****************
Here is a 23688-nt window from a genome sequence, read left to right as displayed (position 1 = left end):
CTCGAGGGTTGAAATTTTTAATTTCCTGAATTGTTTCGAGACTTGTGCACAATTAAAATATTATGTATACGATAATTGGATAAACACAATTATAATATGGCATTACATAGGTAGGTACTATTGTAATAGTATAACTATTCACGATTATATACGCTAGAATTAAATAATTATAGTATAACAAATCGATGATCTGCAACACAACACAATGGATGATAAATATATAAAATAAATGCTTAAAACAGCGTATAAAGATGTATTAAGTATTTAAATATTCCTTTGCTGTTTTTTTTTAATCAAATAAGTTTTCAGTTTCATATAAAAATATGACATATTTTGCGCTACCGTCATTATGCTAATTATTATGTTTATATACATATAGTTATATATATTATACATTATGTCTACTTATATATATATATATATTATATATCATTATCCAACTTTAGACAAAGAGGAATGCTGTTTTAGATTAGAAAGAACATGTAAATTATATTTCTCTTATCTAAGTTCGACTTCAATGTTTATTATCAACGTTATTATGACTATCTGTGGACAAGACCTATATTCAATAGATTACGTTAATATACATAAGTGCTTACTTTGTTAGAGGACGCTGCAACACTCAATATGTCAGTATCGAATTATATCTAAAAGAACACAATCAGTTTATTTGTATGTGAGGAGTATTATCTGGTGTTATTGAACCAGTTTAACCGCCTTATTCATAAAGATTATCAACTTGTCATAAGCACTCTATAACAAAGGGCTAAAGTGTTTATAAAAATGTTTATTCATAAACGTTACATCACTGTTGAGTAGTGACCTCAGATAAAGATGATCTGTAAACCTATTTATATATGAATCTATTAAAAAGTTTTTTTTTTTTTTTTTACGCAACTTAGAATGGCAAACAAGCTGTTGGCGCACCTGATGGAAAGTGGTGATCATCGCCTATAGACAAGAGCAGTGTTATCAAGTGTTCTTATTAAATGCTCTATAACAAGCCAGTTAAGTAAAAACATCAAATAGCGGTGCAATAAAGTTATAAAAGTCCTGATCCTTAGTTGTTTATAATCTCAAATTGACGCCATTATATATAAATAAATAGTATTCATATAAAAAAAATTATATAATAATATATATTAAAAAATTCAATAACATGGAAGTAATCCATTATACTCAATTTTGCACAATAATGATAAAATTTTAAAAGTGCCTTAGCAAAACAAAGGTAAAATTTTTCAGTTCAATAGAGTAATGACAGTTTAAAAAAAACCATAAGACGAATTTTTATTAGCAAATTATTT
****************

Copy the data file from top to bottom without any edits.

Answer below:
Here is a 23688-nt window from a genome sequence, read left to right as displayed (position 1 = left end):
CTCGAGGGTTGAAATTTTTAATTTCCTGAATTGTTTCGAGACTTGTGCACAATTAAAATATTATGTATACGATAATTGGATAAACACAATTATAATATGGCATTACATAGGTAGGTACTATTGTAATAGTATAACTATTCACGATTATATACGCTAGAATTAAATAATTATAGTATAACAAATCGATGATCTGCAACACAACACAATGGATGATAAATATATAAAATAAATGCTTAAAACAGCGTATAAAGATGTATTAAGTATTTAAATATTCCTTTGCTGTTTTTTTTTAATCAAATAAGTTTTCAGTTTCATATAAAAATATGACATATTTTGCGCTACCGTCATTATGCTAATTATTATGTTTATATACATATAGTTATATATATTATACATTATGTCTACTTATATATATATATATATTATATATCATTATCCAACTTTAGACAAAGAGGAATGCTGTTTTAGATTAGAAAGAACATGTAAATTATATTTCTCTTATCTAAGTTCGACTTCAATGTTTATTATCAACGTTATTATGACTATCTGTGGACAAGACCTATATTCAATAGATTACGTTAATATACATAAGTGCTTACTTTGTTAGAGGACGCTGCAACACTCAATATGTCAGTATCGAATTATATCTAAAAGAACACAATCAGTTTATTTGTATGTGAGGAGTATTATCTGGTGTTATTGAACCAGTTTAACCGCCTTATTCATAAAGATTATCAACTTGTCATAAGCACTCTATAACAAAGGGCTAAAGTGTTTATAAAAATGTTTATTCATAAACGTTACATCACTGTTGAGTAGTGACCTCAGATAAAGATGATCTGTAAACCTATTTATATATGAATCTATTAAAAAGTTTTTTTTTTTTTTTTTACGCAACTTAGAATGGCAAACAAGCTGTTGGCGCACCTGATGGAAAGTGGTGATCATCGCCTATAGACAAGAGCAGTGTTATCAAGTGTTCTTATTAAATGCTCTATAACAAGCCAGTTAAGTAAAAACATCAAATAGCGGTGCAATAAAGTTATAAAAGTCCTGATCCTTAGTTGTTTATAATCTCAAATTGACGCCATTATATATAAATAAATAGTATTCATATAAAAAAAATTATATAATAATATATATTAAAAAATTCAATAACATGGAAGTAATCCATTATACTCAATTTTGCACAATAATGATAAAATTTTAAAAGTGCCTTAGCAAAACAAAGGTAAAATTTTTCAGTTCAATAGAGTAATGACAGTTTAAAAAAAACCATAAGACGAATTTTTATTAGCAAATTATTT